Sunday School: Prioritizing Our Time to Care

Monday 27th April, 2009

Over the last three years, I have written more than 100 blog posts that use the word, "care," in them. Two of these many posts include Does Your Sunday School Class Really Care? and A Simple Two-Part System for Getting Sunday School Class Ministry Done, Part 2. I did not review them all to check on the context, but I know that many of them relate to carrying out our love toward others. This active love, or care, is necessary in order to maintain our connections with each other in class as well as in our efforts to attract others to Jesus.

At the same time, I have written more than a dozen blog entries that use the word, "busyness," a major obstacle for revolutionary Sunday School. Two of these posts include Do We Really Want Our Sunday School Teaching to Bear Fruit? and Sunday School Class Growth Is Spelled W-O-R-K, Part 1. In my experience, busyness tends to fill up all of the allotted time plus some. The good news (not capital letters) is the word, "allotted," in the previous statement. Choose how to allot your time. Help them to do the same.

Sunday School classes and small groups can be great contexts for encouraging, challenging, and holding one another accountable. We can walk through life together. We can notice when our investment of time is out of balance. We can pray for one another. We can expect time to be set aside for God, our families, our classes/groups, and our circles of influence. In other words, we can help each other prioritize our time to act out our love.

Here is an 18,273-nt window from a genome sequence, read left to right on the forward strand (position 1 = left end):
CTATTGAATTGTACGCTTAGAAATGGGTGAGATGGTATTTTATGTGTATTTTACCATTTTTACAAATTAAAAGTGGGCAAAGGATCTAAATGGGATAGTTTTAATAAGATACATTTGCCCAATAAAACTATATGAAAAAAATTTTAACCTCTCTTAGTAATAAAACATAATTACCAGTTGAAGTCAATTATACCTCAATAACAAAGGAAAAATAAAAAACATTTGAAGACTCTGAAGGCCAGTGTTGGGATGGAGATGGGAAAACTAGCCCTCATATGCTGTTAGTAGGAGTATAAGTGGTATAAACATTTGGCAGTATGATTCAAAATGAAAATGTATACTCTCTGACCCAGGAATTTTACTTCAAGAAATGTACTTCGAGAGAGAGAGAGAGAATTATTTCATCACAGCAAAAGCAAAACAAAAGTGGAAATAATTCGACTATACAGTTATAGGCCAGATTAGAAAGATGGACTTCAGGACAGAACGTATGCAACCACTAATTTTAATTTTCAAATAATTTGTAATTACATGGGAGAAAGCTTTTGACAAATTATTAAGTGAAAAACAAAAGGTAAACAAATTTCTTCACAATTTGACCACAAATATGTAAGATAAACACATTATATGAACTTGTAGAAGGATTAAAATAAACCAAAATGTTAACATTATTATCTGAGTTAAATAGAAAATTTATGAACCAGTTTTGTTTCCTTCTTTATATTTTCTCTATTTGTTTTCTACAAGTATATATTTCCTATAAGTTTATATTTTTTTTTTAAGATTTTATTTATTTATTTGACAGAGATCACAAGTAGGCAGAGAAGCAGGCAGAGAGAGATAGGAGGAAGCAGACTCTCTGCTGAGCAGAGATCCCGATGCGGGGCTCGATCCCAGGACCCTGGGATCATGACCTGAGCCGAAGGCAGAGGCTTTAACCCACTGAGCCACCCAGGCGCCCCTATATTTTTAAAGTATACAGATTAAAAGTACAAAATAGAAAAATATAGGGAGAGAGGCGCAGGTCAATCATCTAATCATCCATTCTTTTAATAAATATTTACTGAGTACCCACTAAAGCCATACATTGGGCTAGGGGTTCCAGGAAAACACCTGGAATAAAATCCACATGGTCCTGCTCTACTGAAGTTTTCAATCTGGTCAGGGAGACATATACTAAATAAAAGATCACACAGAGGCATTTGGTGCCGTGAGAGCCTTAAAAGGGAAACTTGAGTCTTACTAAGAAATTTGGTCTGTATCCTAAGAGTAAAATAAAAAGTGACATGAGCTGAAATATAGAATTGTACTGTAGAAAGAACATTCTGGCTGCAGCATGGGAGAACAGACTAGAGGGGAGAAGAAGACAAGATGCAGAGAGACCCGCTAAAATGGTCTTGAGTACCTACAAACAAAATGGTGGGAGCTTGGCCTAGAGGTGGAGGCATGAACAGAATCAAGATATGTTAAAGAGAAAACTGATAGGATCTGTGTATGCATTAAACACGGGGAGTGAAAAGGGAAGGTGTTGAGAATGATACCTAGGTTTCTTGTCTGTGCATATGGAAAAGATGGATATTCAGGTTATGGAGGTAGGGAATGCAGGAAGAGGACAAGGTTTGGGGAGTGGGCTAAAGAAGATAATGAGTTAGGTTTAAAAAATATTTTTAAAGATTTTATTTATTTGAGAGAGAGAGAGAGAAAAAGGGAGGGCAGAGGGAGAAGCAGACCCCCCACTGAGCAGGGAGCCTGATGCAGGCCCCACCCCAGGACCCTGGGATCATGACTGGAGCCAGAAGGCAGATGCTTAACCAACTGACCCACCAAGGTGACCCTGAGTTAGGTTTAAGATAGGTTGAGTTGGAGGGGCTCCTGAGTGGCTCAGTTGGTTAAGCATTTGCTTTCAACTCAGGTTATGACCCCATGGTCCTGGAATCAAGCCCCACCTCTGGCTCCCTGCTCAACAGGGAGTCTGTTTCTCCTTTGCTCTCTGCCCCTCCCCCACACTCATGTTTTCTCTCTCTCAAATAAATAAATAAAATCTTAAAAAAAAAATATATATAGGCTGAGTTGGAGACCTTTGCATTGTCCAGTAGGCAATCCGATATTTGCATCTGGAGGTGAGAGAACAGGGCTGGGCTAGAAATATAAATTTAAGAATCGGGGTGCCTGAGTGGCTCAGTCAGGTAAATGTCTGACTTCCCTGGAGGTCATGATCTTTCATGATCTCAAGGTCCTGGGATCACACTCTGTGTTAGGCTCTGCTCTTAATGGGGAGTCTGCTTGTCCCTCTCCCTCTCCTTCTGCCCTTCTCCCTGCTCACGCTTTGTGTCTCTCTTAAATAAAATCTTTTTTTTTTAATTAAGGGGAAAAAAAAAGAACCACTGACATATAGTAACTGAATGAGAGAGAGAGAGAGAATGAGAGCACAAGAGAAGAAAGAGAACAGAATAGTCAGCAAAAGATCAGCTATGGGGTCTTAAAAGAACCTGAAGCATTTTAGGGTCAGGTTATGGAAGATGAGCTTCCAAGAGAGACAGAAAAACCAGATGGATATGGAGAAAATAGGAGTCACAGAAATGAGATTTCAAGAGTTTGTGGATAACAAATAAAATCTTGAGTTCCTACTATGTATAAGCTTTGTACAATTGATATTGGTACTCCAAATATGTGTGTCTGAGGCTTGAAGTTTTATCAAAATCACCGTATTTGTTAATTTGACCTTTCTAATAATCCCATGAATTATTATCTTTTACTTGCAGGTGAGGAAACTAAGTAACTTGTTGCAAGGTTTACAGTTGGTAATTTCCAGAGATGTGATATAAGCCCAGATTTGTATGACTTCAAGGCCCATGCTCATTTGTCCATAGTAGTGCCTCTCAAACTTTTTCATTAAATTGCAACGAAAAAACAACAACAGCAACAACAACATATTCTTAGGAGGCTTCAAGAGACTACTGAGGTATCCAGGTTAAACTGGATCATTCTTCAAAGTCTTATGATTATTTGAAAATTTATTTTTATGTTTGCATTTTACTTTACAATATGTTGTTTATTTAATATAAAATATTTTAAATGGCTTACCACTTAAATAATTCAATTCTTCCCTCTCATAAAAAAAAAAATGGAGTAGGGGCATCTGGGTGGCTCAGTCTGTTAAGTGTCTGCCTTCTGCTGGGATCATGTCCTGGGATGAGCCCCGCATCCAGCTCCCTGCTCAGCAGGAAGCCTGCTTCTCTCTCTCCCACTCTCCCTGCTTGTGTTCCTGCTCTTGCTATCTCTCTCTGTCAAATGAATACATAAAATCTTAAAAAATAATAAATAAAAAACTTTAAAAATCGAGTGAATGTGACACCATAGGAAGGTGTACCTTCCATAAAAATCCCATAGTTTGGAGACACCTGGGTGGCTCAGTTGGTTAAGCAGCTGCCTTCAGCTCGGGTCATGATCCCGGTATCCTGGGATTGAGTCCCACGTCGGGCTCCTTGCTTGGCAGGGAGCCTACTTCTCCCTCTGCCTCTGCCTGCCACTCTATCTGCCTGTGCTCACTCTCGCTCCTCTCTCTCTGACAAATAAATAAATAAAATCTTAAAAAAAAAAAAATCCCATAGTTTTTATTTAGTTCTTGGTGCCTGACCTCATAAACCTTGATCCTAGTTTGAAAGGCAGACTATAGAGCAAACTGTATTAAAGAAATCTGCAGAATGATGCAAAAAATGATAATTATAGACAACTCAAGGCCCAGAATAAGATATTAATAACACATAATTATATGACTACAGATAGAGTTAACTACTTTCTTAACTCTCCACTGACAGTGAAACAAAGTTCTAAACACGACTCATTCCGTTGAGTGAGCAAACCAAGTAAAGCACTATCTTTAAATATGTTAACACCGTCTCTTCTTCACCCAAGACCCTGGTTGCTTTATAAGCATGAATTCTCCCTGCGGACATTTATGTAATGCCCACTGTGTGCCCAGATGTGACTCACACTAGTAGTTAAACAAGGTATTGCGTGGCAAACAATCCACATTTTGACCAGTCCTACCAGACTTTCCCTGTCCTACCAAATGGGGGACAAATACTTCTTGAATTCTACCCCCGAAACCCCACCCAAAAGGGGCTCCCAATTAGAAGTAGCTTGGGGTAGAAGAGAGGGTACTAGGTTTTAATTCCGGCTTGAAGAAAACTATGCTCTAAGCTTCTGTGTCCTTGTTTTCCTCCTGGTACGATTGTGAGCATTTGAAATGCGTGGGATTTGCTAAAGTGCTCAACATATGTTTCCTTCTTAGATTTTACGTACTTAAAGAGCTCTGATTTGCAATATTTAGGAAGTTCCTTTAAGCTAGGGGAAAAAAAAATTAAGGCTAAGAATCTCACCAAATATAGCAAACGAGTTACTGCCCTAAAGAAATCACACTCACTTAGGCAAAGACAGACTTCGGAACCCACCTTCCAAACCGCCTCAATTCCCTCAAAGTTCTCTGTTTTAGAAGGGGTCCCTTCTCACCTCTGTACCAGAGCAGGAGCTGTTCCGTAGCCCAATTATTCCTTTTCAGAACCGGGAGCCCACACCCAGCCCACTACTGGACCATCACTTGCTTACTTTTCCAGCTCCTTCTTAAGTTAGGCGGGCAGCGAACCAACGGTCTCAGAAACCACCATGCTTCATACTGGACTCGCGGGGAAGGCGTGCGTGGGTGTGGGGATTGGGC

If we don't help our Sunday School/small group attenders to recognize how they are investing the limited time they have on this earth, they may not take time to make a difference. Help them to put the big rocks in the jar of their time first. Otherwise, they will fill the jar with small rocks, sand, and water and then be unable to add in the big rocks. Sometimes, we even need to help them to empty some of the jar before some life-altering circumstance, like illness or job loss, forces them to do so.

Look for ways to lead attenders to invest in caring actions in one of these venues: toward God, family, the class/group, and others. These could be quarterly projects for emphasis, but they really need to be continual actions. Nearly every Sunday School lesson and small group Bible study session has the opportunity for application in one or more of those four venues.

Allow me to share one far too brief example of each venue: (1) add 5 minutes of praise to every prayer throughout the day; (2) do something fun together as a family; (3) write appreciation cards to attenders; and (4) pay for the food of the person in the drive through behind you. Lead attenders to focus on one venue or action each week or month. Make it a natural part of being a Christian. Call for reports.

Pray. Dare to care. Evaluate how you spend your time. Prioritize your time in order to invest it in Kingdom business rather than personal busyness. Focus on a venue. Take action. Be revolutionary!

For more ideas about priorities, check out these blog posts:

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